Death and the Matrons

With her trial soon to begin, everyone wants to know how Rowlett’s Darlie Routier could have brutally stabbed her kids. As the case of another accused murderess suggests, the answer lies in the suburbs.

THE MOST INFAMOUS RESIDENCE IN ALL of Texas suburbia sits in a small development of two-story tract homes just off Texas Highway 66 in the sleepy east Dallas County town of Rowlett. The front yard is small—a strip of grass, really, no more than half the size of a typical suburban yard. The red-brick home that lords over it brings to mind the main office-restaurant of someplace called the Colonial Motor Court on some lonely highway in West Texas. For years the only notable thing about it was the small stone fountain that stands just to the right of the front door, the sort of anomalous—if not vulgar—touch that turns heads in the ’burbs. But on June 6, the house became notorious for what allegedly happened inside.

Sometime after midnight, the Rowlett police assert, 26-year-old Darlie Routier viciously stabbed to death her two eldest sons, 6-year-old Devon and 5-year-old Damon, while they lay asleep in front of the television set, then turned the knife on herself and inflicted several “alibi wounds” to her neck, arms, and hands. Then, according to her arrest warrant, Darlie told both her husband (who’d been asleep upstairs with their third child, eight-month-old Drake) and the police an extravagant lie about awakening on the couch in the family room to find her two sons stabbed to death and an intruder standing over her, bloody knife in hand. She struggled with the intruder, she said, and eventually chased him off through a window in the garage. Then she dialed 911.

When news of the child murders in the suburbs hit the front pages, most people thought of South Carolina housewife Susan Smith and her much publicized 1994 drowning of her two children. But when I saw the first photos of Darlie Routier, my mind turned almost immediately to another Texas housewife, Candy Montgomery, who sixteen years before—almost to the day—had shocked the serene Collin County suburb of Wylie by mutilating her friend Betty Gore with an ax in the utility room of Gore’s home. There was something in Darlie’s and Candy’s eyes that was eerily similar: the vaguely haunted look of women who had always longed to be more beautiful; in fact, had always longed, period.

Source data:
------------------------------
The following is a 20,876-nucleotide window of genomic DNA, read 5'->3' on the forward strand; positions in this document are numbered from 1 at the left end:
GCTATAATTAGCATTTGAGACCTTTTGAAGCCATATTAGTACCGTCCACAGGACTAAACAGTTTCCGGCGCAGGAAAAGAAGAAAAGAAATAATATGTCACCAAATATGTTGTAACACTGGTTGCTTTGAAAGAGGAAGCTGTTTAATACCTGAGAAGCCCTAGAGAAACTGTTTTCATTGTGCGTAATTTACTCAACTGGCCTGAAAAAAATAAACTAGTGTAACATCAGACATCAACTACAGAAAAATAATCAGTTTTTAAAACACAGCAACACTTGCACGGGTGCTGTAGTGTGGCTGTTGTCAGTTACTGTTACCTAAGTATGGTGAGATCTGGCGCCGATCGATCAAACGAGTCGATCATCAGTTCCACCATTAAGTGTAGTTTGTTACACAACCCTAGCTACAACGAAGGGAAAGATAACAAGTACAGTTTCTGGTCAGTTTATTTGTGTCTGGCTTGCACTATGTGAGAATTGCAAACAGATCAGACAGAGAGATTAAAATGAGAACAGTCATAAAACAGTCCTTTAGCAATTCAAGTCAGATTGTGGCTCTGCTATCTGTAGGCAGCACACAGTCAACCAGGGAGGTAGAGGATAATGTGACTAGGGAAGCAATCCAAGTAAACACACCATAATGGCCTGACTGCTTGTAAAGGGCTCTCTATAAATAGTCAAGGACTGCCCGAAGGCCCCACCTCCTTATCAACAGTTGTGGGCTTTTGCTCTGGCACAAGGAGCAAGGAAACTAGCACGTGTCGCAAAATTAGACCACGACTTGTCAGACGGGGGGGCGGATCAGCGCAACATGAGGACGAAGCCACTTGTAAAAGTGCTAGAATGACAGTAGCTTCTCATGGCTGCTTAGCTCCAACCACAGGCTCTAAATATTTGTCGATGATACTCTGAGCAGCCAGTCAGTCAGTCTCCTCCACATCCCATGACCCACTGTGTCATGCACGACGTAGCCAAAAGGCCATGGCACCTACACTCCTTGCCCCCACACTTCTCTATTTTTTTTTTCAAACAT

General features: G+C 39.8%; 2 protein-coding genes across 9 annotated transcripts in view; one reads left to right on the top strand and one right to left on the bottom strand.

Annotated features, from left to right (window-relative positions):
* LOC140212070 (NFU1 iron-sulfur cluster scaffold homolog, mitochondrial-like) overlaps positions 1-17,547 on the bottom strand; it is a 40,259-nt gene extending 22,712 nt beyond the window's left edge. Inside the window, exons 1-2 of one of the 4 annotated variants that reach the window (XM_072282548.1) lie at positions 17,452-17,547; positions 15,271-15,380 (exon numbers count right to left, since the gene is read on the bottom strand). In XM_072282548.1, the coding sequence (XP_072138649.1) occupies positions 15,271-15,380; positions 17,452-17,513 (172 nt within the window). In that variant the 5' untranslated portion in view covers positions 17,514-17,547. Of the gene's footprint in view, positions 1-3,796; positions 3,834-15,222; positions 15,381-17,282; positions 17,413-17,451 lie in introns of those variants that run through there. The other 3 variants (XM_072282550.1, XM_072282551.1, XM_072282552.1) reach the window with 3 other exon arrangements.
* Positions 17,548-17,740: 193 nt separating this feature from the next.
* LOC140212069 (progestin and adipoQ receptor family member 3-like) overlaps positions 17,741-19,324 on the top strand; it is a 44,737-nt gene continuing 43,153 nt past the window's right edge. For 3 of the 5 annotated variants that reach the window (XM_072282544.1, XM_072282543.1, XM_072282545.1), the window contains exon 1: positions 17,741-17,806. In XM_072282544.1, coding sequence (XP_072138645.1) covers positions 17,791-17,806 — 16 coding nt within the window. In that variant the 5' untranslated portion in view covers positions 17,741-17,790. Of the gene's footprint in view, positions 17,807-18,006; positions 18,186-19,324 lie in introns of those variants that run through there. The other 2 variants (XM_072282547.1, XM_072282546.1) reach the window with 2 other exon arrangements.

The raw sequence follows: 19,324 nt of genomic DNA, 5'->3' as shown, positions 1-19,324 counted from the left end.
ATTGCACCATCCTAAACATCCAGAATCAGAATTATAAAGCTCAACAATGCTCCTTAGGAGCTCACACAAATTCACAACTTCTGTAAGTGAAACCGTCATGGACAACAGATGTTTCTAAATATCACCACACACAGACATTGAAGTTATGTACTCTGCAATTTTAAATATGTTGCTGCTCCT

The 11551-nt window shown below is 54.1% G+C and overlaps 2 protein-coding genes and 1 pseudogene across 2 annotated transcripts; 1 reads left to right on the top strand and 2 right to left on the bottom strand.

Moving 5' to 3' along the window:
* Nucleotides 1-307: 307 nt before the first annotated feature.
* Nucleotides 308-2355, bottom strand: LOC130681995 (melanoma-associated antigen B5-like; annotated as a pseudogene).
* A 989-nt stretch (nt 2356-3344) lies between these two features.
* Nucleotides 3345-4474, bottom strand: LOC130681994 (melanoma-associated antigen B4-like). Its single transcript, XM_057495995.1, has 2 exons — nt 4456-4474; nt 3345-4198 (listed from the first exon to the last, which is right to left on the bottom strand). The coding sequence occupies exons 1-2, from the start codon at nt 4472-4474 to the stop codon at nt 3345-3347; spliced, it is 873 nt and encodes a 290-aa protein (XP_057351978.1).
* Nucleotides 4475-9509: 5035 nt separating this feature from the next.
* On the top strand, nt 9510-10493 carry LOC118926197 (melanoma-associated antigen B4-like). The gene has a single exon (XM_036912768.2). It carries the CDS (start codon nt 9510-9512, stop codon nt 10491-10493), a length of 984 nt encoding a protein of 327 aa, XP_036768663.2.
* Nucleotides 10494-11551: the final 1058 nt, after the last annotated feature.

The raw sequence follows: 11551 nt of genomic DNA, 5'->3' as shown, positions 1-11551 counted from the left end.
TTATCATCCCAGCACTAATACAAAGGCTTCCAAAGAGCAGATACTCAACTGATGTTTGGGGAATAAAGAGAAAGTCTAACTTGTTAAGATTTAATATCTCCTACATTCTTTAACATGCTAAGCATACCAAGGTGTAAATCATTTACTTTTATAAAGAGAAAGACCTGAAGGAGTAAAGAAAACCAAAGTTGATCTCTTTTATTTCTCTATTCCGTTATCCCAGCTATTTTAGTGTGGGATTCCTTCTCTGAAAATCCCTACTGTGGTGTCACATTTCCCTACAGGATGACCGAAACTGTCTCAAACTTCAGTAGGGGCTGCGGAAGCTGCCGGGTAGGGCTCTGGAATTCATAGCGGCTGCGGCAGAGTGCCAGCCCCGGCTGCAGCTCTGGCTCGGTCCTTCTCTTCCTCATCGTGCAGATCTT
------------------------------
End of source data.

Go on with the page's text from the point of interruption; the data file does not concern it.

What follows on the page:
Perhaps I made the connection so quickly because I had spent two years researching and co-authoring with writer John Bloom a book on the Montgomery case, Evidence of Love: A True Story of Passion and Death in the Suburbs. But the more I stared at Darlie’s pictures, watched her during her appearances in court, and read of her life, the more the comparison seemed chillingly apt. Darlie Routier remains innocent until proven guilty; indeed, her husband and family have vociferously insisted she didn’t do it. But as the Montgomery case taught me, the heinous crime she is accused of is not nearly as unthinkable as we’d like to believe. And the suburban setting in which the violence erupted is not nearly as serene as it may appear.

The two crimes differ, of course, in that Candy Montgomery’s attack on Betty Gore was prompted by an argument between the two women over an affair Candy had carried on with Betty’s husband, Allan—a far cry from the filicide Darlie Routier stands accused of. But if the Rowlett police are right, the two aberrant acts will share the distinction of having been committed by the most “normal” of women in the unlikeliest of settings.

Neither woman had what is known as a psychiatric past, and so the crimes defy any explanation other than a time-honored cliché: “I guess I just snapped.” Candy admitted as much during her trial by successfully pleading self-defense—she contended that Betty came at her with the ax first—and explaining away the forty-blow overkill as something called a “dissociative reaction,” which is shrinkspeak for “just snapping.” The jury bought it and acquitted her of murder charges.

Moreover, the women seem to have followed similar paths to their unseemly notoriety. Candy was thirty—not much older than Darlie—when she suddenly found herself in the Collin County jail on murder charges and the object of public curiosity and ridicule. Both were from the particular sort of itinerant middle-class background that became common after World War II: Candy was a military brat; Darlie was the daughter of an Altoona, Pennsylvania, railroad worker and the stepdaughter of a truck driver, who moved the family to Lubbock when she was in high school. Both were somewhat plain but worked hard at adding pizzazz to their appearances: Candy with her ever-changing hair, Darlie with her flashy apparel and baubles.

Beyond the superficial, the two women shared a kind of retro version of womanhood that ran counter to their times. Like Candy, Darlie has been described as exceedingly bright, quick-witted, and charming; but also like Candy, she never attended college. Both were courted by ambitious young men pursuing careers in the computer-electronics industry in North Texas. Both married soon after high school and got pregnant almost immediately, leaving time for

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